BOB 
The bag is too big with gambling.  Lets get gambling out of it.  Lets talk about

BRYCE 
Well, no, I think its quite related because

BOB 
Do you?

BRYCE 
Absolutely, because increasingly theres a constituency that does want to clamp down on these social ills, if you like.

PAUL 
Well, thats right.  Now, thats most interesting.

RON MARK Fmr NZ First MP
Look, the question is why is she doing it?  Her focus is really about the health and well-being of people.  For her, its Maori people in particular, because they feature so negatively in her statistics.  But my question is is just a full-frontal attack on smoking alone going to resolve the issues?  No, because smoking does start people start smoking because they are rebellious, for one reason, because its fashionable and other reasons.

BRYCE 
Well, I think

RON 
Its about education, but I think that the problem shes got to deal with is that its also about smoking dope, and I havent heard one word about that issue which plagues Maori to hell and back.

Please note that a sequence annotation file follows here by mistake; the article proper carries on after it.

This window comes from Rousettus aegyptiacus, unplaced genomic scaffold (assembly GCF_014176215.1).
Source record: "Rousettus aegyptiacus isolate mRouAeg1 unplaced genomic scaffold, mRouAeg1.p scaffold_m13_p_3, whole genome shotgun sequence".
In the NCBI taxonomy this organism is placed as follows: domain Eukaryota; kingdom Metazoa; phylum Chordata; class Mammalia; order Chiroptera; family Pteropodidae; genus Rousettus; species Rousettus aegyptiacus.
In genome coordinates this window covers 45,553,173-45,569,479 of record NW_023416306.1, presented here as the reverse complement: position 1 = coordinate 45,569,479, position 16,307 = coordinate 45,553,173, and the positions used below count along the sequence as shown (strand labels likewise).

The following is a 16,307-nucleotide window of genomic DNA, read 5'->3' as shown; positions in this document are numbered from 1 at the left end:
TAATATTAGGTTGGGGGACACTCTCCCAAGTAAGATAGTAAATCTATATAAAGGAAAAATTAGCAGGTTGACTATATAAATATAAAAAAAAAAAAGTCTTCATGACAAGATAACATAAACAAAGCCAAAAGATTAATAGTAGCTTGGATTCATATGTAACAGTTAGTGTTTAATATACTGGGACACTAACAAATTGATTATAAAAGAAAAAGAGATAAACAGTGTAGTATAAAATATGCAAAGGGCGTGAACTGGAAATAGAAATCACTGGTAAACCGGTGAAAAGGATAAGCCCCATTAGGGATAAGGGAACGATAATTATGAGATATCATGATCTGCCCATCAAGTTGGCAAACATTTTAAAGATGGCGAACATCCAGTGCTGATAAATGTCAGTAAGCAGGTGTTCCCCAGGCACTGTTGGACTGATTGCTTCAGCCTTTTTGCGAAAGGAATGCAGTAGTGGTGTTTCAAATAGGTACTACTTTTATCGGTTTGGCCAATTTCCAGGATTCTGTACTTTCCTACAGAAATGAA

PAUL 
Yeah.

RON 
Its also She touched on gambling and she touched on alcohol, but it has to be a multipronged attack on those issues if its going to be effective.  And Ive got to say this to you Ive seen people, take Tau Henare, great example gave up smoking, right?  Look at him now hes like a balloon.  I mean, is he going to die of a smoking-related illness?  Probably, a heart attack, no.  Itll be an obesity or a weight-related illness, so why?

BOB 
Why is that in the mix?

RON 
You cant just solve those problems

PAUL 
So are you saying weve got to attack on all three at once?  Is that what youre saying?

RON 
Well, I think if you dont do the coordinated attack on those things and its going to be education, education, education about lifestyle and about choices that makes the difference, not a wholesale attack on smoking alone, because they drive it underground, then youre

BOB